The writing is on the wall, it just takes some intelligence to read it.
  • When you sell stock, you aren't selling it to the company that issued it (there is an exception known as a "stock buyback," but that's a different story).

    Not necessarily. When you buy an IPO like a Linux one, about 70 to 80 per cent of the money ends up going to the company. When you sell your shares, they may be bought back by the company (for use in ESOPs), bought by other investors, or a market maker may buy them for his float (since he oversold or expects to sell them to a buyer).

    You are selling your shares to a broker or a "market maker" that trades in the company's stock. They, in turn, sell it to someone else. If a company's stock loses half its value in a day (or doubles in a day), the company doesn't lose (or make) any money at all. The affect of the stock price on the company is a bit more indirect. It affects market perception of the company, the ability to attract employees by using stock options, and the number of shares necessary to buy other companies using stock swaps.

    If a company has an outstanding buy order, such as a recent warrant by ArtistDirect to buy back stock at a price between $1.25 and $1.50 a share (trading below $1 now - I have some), then a number of things can happen - the company can buy directly if it has a seat on the exchange (e.g. MSDW could buy its own stock), a market maker could buy it in anticipation of selling it to the company, another investor could buy it (to hold or to sell, or to fill a short order).

    But most of the time, you don't sell it back to the company - unless they just announced a large stock buyback.

    One of the tricks of being a major holder is that you have to announce when you sell or buy things - Warren Buffet likes to accumulate stocks very slowly so people don't wise up that he's buying the company, for example, as that drives up the price of the stock he's buying.

    A way around this is for two stockholders to make a direct exchange of shares - I sell my MSFT shares direct to Bill Gates, he cuts me a check. But if Bill G is a major holder, he has to announce it beyond a certain level.

  • I say Amen and again AAAmmmen!
  • Oh yeah...labor unions will save us. Talk about the cure being worse than the disease!
  • It's more than a couple of days old -- well over a month has past since this was made public. It was buried at the bottom of the press release from TurboLinux [], dated 21 Feb 2001 and picked up by LWN [] in their Commerce section [] from the next day.
  • Dividends are not what stock trading is low, sell high. If you're going to buy stock for dividends do like my grandfather and buy General Electric stock and then sit on it for 40 years.
  • The problem with that idea is that the situation is different if you're a company ISSUING stock. If you are the one ISSUING, you're not getting money directly if the stock goes up unless you issue MORE stock.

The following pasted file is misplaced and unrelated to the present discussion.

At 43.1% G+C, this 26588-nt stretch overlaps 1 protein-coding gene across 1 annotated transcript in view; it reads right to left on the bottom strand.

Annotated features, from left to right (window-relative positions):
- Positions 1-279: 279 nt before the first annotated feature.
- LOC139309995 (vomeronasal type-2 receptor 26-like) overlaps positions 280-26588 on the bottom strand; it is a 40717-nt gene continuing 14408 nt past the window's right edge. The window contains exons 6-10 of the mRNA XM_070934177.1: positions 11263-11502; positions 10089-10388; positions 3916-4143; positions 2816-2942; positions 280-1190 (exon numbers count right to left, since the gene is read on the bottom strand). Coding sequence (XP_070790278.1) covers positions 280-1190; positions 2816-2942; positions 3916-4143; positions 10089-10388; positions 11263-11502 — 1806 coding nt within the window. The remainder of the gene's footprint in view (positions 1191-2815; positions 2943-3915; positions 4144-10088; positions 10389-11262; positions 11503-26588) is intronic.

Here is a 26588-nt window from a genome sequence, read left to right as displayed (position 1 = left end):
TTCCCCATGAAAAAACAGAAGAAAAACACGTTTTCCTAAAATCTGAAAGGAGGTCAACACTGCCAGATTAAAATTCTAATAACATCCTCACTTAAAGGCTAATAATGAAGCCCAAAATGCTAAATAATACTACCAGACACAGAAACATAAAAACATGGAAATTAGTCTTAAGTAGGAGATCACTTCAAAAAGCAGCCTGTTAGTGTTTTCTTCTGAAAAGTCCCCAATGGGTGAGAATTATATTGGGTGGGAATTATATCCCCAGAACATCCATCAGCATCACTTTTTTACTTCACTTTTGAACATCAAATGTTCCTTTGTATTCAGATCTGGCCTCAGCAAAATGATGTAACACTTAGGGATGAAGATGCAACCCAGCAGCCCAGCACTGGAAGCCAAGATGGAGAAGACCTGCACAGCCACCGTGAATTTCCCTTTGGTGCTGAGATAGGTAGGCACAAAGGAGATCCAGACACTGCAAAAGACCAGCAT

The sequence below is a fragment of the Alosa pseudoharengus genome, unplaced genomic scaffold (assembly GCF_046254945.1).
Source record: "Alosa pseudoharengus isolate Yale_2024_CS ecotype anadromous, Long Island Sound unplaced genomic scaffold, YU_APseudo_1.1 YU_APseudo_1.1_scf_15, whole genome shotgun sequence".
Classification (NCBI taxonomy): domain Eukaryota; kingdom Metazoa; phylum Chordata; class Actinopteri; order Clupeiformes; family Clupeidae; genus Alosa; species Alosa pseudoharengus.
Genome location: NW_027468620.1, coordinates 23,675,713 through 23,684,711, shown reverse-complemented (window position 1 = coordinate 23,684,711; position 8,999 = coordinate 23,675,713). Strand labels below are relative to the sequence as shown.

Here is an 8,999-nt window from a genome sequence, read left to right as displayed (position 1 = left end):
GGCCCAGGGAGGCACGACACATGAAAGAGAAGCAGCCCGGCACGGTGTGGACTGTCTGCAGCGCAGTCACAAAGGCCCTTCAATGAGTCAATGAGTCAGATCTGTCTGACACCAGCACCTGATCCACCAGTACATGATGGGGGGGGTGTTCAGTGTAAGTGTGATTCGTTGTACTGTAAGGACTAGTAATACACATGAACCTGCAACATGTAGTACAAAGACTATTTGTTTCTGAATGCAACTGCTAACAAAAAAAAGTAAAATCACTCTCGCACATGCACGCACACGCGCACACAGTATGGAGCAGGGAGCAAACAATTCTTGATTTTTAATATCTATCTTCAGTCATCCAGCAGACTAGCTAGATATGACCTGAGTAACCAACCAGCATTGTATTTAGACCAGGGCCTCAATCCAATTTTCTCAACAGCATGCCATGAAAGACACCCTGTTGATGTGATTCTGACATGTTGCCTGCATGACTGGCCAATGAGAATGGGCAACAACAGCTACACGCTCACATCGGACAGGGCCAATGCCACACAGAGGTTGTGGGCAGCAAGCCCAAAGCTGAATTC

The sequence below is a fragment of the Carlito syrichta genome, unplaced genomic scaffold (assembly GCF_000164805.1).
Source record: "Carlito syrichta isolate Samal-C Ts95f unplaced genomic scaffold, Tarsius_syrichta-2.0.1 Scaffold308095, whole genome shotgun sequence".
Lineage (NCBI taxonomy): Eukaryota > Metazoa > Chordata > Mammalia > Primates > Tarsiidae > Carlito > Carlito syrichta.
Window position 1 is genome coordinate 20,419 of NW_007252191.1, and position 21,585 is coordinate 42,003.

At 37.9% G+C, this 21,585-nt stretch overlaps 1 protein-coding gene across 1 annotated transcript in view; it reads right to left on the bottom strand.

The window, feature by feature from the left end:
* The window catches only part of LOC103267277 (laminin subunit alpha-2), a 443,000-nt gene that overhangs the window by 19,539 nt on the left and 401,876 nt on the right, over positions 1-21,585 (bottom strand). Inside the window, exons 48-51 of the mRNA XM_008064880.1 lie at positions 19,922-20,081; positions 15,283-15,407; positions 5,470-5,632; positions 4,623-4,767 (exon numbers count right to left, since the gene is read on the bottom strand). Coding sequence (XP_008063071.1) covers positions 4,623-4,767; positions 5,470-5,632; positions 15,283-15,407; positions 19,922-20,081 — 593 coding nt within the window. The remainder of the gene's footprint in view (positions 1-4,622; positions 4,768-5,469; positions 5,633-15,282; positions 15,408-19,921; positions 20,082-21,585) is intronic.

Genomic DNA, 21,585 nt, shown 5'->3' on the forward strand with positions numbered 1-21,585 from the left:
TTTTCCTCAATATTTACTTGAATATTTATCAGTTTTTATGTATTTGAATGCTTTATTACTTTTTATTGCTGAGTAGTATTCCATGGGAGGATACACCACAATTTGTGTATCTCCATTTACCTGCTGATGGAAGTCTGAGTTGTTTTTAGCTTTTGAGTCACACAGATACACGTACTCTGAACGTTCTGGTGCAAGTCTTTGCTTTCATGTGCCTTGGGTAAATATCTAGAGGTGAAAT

For example, in the current market conditions, if you issued stock at 20 dollars each, then you would get 20 x all the amount of stock being issued. If the market conditions are bad though, and poeple are not willin to buy at 20, then it may be dramatically lower, like 8. So the amount of funding they get will also be lower. This has NOTHING to do with the stock going up. If the stock goes up after the IPO, (REGARDLESS weather the ipo was at a low price or high) the company can issue more stock, but not at the same amount as the IPO.

    Hope that clears things up
  • "ho are creating truly innovative, robust platforms or products."

    Frankly, I don't see how Linux is innovative or even particulary robust.
    I mean it is another Unix clone and not the best at that ( Solaris is much more stable and scalable at this point.)
  • How were they failed ?
    Any examples ?
  • "ho are creating truly innovative, robust platforms or products."

    Just who are you calling a ho? Just because I am using a female name gives you no right to reefer to me as a 'ho'.

  • I use the adsubtract proxy application, so I never see any ads. On yahoo, cnn or slashdot. it's nice. install it and enjoy ;)
  • You're absolutely correct - when it comes to stock trading, the short-term trader couldn't care less about dividends. He's just looking for the "greater fool" to come along and pay a higher price. For investors who actually look at buying stocks as buying into the ownership of a company, dividends are important.

    Think about it - without the prospect of receiving a dividend (sharing in the company's profits), what is the financial justification for buying a particular stock??? There is none, other than the hope that someone else will come along and buy it from you at a higher price. And why should they pay a higher price? Because they think that there's an even greater fool out there.

    One of the biggest problems with our current tax structure is that your typical stock trader would pay less in capital gains taxes than they would on dividends received, so there's a tax incentive to steer away from dividend-paying companies. That trend takes away one of the fundamental means by which stocks can be evaluated.

  • passion just had bad grammar... Whereas bad grammar shows a lack of thought

    You are correct. I apologize for making a post to slashdot that wasn't entirely thought out.

    It won't be the only one you find... :P

Suburbia is where the developer bulldozes out the trees, then names the streets after them. -- Bill Vaughn